“If today I lived in a Communist country where certain principles dear to the Christian faith are suppressed, I would openly advocate disobeying that country’s antireligious laws. King also uses his children to bring shame to the clergymen when his son asks him “Daddy, why do white people treat colored people so mean? ” and when he exhibits disrespect when he says “when your first name becomes ‘Nigger’, your middle name becomes ‘boy’…and your last name becomes ‘John’…your wife and mother are never given the respected title ‘Mrs. ’” All of these together make the audience want to step up and take action once one of these statements reaches them on a personal level, whether it be by children or religion. King uses inductive reasoning to create a logical flow from the opening of his letter to the salutation.

After King establishes trustworthiness, he beings to support his claims. He starts with facts “We have waited more than 340 years for our constitutional and Godgiven rights”. He then introduces opinion “you express a great deal of anxiety over our willingness to break laws…. we so diligently urge people to obey the Supreme Court’s decision of 1954 outlawing segregation in public schools”.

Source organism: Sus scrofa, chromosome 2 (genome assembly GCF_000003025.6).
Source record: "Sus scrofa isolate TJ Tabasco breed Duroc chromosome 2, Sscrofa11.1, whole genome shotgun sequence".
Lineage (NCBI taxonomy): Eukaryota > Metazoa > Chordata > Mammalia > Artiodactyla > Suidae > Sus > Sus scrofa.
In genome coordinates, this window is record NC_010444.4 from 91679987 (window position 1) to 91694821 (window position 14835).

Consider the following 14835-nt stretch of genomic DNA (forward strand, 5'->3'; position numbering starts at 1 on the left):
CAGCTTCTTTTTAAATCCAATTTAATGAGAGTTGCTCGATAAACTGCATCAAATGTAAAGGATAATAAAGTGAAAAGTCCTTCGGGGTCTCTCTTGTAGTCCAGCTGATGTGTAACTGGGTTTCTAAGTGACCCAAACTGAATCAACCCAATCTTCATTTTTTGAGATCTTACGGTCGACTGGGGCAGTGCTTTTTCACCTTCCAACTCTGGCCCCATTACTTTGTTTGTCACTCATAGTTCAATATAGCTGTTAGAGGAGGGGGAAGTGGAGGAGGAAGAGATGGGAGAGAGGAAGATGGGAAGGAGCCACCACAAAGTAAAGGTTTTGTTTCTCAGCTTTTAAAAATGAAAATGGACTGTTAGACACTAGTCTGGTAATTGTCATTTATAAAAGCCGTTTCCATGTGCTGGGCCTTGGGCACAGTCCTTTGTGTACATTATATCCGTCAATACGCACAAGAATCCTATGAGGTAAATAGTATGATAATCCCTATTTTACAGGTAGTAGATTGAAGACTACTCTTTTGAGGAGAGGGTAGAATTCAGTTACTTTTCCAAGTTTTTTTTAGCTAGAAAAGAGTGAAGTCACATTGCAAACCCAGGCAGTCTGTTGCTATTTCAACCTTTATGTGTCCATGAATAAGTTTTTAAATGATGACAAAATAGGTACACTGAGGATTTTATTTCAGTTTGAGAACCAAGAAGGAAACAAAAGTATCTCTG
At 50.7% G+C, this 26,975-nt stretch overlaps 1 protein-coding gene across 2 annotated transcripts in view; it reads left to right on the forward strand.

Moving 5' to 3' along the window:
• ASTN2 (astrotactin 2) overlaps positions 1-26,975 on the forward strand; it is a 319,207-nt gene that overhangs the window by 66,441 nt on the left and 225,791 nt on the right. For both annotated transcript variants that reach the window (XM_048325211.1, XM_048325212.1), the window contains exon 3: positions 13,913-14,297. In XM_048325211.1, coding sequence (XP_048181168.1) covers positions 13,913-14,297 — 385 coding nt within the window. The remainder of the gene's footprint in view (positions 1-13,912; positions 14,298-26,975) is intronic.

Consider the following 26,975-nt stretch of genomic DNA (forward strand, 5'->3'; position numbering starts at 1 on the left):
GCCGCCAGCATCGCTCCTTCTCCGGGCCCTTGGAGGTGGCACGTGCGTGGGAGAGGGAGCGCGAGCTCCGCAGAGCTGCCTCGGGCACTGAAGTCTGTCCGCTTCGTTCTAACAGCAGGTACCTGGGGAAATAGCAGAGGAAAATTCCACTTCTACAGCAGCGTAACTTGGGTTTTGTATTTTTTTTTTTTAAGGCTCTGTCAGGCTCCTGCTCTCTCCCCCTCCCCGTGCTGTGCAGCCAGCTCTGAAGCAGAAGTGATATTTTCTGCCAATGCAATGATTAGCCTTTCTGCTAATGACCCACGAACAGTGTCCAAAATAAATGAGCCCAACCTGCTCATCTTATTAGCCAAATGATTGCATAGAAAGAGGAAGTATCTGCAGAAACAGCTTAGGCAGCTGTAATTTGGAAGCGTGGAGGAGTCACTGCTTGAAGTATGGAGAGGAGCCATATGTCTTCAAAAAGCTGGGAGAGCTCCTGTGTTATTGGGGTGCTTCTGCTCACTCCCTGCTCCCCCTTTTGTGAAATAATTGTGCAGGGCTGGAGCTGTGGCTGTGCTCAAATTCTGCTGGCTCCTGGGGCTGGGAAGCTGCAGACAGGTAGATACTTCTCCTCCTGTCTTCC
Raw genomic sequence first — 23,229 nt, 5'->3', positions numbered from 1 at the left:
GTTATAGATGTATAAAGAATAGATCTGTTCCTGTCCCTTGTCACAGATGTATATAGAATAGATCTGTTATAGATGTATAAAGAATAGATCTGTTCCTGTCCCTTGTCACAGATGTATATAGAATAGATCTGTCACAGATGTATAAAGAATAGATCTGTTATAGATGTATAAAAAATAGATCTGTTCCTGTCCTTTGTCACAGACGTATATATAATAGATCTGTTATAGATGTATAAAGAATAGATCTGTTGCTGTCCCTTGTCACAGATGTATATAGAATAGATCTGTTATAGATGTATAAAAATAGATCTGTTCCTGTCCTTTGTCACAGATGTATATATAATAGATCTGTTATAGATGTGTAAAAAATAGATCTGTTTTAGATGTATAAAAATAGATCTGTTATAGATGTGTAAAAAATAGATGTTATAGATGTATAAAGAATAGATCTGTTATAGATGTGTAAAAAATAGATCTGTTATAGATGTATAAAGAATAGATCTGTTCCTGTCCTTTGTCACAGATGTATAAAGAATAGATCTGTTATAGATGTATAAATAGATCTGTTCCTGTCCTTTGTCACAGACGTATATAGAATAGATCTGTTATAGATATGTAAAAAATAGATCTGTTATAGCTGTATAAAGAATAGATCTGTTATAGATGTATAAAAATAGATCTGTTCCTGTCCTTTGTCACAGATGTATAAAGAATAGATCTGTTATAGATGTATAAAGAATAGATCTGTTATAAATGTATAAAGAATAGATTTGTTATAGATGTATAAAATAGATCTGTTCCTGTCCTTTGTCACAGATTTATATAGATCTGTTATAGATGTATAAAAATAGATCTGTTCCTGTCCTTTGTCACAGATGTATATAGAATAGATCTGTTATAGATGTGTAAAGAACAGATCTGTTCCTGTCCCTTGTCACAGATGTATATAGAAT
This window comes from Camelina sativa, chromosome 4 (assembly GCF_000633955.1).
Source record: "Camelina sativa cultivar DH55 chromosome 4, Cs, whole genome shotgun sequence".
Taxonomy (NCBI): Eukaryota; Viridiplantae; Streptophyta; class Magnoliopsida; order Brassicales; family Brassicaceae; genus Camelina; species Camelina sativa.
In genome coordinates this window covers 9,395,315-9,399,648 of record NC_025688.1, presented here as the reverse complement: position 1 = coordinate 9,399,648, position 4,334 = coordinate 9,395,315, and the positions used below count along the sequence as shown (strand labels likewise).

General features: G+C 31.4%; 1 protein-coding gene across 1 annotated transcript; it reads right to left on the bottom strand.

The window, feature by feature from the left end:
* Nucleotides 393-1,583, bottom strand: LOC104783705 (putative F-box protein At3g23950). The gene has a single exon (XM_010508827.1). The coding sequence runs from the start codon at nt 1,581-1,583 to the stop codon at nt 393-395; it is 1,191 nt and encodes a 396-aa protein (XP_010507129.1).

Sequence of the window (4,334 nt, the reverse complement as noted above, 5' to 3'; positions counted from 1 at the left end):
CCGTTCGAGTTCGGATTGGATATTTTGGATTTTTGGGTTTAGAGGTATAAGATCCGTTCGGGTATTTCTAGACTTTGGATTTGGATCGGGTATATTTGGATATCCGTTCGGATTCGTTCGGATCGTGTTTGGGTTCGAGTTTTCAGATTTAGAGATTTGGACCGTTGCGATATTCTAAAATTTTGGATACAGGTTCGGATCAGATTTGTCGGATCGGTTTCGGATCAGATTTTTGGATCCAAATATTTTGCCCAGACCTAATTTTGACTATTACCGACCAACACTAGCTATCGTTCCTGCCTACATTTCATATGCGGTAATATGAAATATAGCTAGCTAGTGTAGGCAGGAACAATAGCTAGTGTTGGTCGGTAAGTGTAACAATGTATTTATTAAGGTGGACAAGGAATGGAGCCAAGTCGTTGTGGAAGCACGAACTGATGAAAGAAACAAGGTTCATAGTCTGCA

Then he takes a giant leap called the inductive leap to the conclusion where he says “the radiant stars of love and brotherhood will shine over our great nation with all their scintillating beauty. The way King moves from logic to emotion to the conclusion illustrates inductive reasoning. In Martin Luther King Jr. “Letter from a Birmingham Jail” written in response to the eight clergymen’s statement against direct action, King establishes trust, competency and empathy before he begins to explain his claims and persuade his audience to believe his argument. Finally King concludes with a strong emotional appeal that draws the audience to standing up for black rights. By accomplishing the three appeals of rhetorical analysis, ethical, logical and emotional, King has successfully written his rhetor.